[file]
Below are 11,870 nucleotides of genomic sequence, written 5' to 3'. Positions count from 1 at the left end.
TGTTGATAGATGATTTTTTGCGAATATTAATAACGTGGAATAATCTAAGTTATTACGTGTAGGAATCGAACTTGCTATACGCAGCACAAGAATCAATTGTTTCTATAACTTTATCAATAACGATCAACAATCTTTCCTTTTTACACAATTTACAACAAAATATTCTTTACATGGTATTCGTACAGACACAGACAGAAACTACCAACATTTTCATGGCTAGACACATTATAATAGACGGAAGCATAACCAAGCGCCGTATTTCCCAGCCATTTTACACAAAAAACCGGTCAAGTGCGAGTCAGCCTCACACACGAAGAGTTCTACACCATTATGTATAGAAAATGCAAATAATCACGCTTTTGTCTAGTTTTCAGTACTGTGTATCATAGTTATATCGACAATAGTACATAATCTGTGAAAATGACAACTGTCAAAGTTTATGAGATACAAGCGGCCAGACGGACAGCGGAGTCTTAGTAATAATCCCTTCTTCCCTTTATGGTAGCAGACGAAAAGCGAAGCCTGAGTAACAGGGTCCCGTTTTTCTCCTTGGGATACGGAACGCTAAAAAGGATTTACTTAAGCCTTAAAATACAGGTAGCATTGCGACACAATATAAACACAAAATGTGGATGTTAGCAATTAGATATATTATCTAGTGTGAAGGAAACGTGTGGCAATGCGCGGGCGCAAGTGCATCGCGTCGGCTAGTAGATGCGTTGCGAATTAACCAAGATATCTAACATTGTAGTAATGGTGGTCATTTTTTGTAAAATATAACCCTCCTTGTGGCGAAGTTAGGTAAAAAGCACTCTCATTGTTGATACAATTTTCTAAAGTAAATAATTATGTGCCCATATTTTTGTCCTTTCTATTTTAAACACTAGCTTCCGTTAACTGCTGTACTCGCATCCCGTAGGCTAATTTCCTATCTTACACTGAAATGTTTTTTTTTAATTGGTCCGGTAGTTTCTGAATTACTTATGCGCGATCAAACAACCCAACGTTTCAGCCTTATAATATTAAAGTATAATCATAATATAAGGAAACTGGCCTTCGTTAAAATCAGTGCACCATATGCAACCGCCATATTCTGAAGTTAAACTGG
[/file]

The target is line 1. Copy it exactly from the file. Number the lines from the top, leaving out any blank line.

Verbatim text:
Below are 11,870 nucleotides of genomic sequence, written 5' to 3'. Positions count from 1 at the left end.